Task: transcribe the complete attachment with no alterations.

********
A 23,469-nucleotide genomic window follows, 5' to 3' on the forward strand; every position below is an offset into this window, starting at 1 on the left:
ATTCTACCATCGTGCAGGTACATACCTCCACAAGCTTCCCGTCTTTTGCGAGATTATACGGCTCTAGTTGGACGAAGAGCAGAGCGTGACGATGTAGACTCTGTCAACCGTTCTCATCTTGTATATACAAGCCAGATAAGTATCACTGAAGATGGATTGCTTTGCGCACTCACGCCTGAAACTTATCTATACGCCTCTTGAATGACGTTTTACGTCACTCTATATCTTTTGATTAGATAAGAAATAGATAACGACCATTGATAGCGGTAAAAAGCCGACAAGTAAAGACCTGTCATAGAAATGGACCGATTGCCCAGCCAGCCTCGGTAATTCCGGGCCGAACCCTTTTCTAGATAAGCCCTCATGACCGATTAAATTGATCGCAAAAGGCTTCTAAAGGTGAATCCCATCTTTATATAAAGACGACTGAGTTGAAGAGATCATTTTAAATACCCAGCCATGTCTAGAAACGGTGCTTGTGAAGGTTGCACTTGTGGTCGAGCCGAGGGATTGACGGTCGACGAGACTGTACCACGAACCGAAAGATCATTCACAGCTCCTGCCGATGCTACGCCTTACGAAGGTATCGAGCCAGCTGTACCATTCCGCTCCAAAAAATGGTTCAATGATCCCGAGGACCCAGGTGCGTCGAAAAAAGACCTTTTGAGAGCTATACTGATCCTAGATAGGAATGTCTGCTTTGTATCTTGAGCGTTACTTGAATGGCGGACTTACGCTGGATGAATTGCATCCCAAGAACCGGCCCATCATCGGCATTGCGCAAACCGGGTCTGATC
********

A 23,469-nucleotide genomic window follows, 5' to 3' on the forward strand; every position below is an offset into this window, starting at 1 on the left:
ATTCTACCATCGTGCAGGTACATACCTCCACAAGCTTCCCGTCTTTTGCGAGATTATACGGCTCTAGTTGGACGAAGAGCAGAGCGTGACGATGTAGACTCTGTCAACCGTTCTCATCTTGTATATACAAGCCAGATAAGTATCACTGAAGATGGATTGCTTTGCGCACTCACGCCTGAAACTTATCTATACGCCTCTTGAATGACGTTTTACGTCACTCTATATCTTTTGATTAGATAAGAAATAGATAACGACCATTGATAGCGGTAAAAAGCCGACAAGTAAAGACCTGTCATAGAAATGGACCGATTGCCCAGCCAGCCTCGGTAATTCCGGGCCGAACCCTTTTCTAGATAAGCCCTCATGACCGATTAAATTGATCGCAAAAGGCTTCTAAAGGTGAATCCCATCTTTATATAAAGACGACTGAGTTGAAGAGATCATTTTAAATACCCAGCCATGTCTAGAAACGGTGCTTGTGAAGGTTGCACTTGTGGTCGAGCCGAGGGATTGACGGTCGACGAGACTGTACCACGAACCGAAAGATCATTCACAGCTCCTGCCGATGCTACGCCTTACGAAGGTATCGAGCCAGCTGTACCATTCCGCTCCAAAAAATGGTTCAATGATCCCGAGGACCCAGGTGCGTCGAAAAAAGACCTTTTGAGAGCTATACTGATCCTAGATAGGAATGTCTGCTTTGTATCTTGAGCGTTACTTGAATGGCGGACTTACGCTGGATGAATTGCATCCCAAGAACCGGCCCATCATCGGCATTGCGCAAACCGGGTCTGATC